Single Malt vs Blended Whisky
Single Malt vs Blended Whisky
You might hear ‘single malt’ and ‘blended whisky’ thrown around a fair bit when you’re out at your local bar or chatting with a whisky expert – but if you’ve ever wondered how exactly the two differ then stick with us. We enlisted the help of our clever Head Blender, Jarrad Huckshold, who is not only known for working his magic in our Port Melbourne distillery but also sharing his expertise on all things whisky – namely how single malt and blended whisky vary across things like production process and taste, and if one is really ‘better’ than the other. Hint: it really comes down to personal preference. Let’s top up those glasses and get down to business.
What is single malt whisky?
Think of single malt whisky as a type of whisky that’s produced by a single distillery using a single malted grain (most of the time barley). As long as the casks used are all from the same distillery, the final result or ‘blend’ is considered a single malt. And what about a single grain whisky – how does that fit into the equation? This type is produced from more than one grain, including barley, wheat or corn, at one single distillery. The most well-known single malt whisky is Scotch whisky, but many others are made around the world, including Japan, Ireland, Canada, America – and Australia.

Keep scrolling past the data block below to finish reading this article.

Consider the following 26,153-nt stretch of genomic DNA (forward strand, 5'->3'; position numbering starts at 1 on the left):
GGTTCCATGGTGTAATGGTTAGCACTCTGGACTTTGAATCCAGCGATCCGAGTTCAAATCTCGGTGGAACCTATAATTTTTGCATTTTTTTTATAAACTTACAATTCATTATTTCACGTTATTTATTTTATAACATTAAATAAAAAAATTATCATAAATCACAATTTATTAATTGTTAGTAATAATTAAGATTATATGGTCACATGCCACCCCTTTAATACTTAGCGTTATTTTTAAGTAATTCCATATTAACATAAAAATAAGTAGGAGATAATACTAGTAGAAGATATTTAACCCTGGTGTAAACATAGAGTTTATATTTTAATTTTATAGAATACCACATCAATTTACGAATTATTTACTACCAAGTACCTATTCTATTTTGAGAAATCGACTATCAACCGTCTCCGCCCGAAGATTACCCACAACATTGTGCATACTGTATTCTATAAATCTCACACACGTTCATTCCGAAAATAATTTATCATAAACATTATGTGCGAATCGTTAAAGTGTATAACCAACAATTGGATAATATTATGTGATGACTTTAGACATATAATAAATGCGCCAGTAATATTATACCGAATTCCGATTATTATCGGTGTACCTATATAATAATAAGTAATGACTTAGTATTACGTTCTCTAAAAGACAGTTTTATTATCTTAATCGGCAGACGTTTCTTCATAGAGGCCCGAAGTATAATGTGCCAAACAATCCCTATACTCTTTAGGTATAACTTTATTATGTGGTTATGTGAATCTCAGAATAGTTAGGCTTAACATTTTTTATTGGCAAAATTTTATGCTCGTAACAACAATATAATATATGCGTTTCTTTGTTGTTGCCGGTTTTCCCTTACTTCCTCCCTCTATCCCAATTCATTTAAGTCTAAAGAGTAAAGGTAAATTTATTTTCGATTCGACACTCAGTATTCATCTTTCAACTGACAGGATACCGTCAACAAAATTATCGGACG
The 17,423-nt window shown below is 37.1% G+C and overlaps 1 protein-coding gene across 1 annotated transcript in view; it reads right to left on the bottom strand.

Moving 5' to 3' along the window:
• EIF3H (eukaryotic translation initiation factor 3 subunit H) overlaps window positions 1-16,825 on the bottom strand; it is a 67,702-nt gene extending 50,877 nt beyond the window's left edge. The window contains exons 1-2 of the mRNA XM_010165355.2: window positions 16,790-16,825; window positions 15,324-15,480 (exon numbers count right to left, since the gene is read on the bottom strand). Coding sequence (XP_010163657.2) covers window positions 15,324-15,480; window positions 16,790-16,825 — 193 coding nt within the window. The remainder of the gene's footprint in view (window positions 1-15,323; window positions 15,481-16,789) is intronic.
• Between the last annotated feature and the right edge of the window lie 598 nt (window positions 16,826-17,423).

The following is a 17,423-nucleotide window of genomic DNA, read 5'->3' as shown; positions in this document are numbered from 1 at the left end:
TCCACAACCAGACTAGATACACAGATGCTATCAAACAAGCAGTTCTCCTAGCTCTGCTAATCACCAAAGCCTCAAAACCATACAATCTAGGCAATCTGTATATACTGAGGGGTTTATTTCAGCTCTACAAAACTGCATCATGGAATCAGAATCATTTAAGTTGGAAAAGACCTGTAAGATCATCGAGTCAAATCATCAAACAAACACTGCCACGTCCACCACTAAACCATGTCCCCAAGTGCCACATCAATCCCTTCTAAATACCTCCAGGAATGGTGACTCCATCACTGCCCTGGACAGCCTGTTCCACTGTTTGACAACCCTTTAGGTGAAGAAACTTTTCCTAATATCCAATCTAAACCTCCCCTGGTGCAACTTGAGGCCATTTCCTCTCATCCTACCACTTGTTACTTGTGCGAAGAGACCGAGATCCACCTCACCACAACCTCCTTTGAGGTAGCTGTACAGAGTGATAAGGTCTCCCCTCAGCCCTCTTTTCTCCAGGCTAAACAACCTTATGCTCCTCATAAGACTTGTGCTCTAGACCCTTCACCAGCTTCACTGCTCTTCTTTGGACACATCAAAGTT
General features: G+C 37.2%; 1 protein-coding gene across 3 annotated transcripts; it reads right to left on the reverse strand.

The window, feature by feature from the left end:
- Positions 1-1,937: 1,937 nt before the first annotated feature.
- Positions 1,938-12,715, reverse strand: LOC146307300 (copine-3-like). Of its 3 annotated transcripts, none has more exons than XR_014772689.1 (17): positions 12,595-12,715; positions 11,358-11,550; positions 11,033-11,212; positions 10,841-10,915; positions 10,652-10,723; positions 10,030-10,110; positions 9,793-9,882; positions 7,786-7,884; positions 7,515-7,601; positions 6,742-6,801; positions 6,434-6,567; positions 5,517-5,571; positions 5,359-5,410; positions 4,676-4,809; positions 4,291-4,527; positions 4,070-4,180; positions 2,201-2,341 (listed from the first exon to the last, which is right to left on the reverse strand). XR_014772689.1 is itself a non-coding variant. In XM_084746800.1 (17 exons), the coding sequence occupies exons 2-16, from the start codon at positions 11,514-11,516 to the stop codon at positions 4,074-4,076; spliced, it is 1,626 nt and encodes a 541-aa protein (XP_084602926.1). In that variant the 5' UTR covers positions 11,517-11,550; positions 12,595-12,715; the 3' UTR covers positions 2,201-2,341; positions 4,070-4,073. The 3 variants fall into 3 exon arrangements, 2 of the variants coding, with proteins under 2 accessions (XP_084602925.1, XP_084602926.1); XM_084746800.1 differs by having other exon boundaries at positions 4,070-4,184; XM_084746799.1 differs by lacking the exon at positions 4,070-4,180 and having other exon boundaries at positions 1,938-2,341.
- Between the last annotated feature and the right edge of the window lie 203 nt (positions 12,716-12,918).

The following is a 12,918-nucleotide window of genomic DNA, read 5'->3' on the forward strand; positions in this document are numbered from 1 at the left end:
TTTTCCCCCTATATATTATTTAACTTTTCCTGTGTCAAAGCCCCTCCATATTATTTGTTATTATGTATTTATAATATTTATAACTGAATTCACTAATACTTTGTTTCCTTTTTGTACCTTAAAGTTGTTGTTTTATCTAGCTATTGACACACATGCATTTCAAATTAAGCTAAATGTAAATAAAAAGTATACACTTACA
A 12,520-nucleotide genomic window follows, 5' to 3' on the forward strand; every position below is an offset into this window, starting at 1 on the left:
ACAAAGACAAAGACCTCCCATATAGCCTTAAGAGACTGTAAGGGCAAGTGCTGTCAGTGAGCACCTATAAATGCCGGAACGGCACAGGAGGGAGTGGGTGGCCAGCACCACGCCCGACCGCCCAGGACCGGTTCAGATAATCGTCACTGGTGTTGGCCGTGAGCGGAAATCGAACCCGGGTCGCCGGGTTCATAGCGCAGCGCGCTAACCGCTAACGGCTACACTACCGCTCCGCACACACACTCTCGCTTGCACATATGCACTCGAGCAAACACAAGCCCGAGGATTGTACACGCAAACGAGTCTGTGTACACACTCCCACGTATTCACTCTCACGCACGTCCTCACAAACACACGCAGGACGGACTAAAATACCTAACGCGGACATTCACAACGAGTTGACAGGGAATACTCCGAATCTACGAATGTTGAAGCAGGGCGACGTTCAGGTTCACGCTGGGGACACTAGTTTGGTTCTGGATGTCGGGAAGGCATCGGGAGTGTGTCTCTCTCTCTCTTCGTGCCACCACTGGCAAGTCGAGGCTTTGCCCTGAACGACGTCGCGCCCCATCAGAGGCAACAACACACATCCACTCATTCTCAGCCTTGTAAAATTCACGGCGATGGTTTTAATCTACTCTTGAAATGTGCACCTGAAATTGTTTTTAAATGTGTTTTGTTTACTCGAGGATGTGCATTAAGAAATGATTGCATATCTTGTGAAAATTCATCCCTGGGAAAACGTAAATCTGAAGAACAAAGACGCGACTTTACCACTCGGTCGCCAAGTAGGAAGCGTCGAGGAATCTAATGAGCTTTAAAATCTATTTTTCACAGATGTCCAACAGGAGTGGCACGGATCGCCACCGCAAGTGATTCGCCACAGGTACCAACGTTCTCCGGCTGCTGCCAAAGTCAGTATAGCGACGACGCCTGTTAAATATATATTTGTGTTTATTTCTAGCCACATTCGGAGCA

What is blended whisky?
A blended whisky, as the name suggests, is a blend of malted barley and grain whiskies from multiple distilleries. As a general rule, this style doesn’t include grain whiskies. Blended Whisky is produced by numerous distilleries in Scotland, America, Japan and Australia.
Single Malt vs Blended Whisky?
When comparing the two there’s a few key things to note: a single malt whisky is a whisky from one singular distillery, using one type of grain – even if it’s made up of various barrels of differing ages as well as aged and finished in different woods (think ex-bourbon, French oak, or sherry-seasoned casks). On the other hand, blended whisky is a little more involved: it’s either a blend of malt whisky from multiple distilleries, a blend of grain whiskies from multiple distilleries, or a mix of the two styles sourced from various distilleries. This process is really where blenders come into their own and create the incredible aromas and flavours they’re looking for as they masterfully mix and experiment.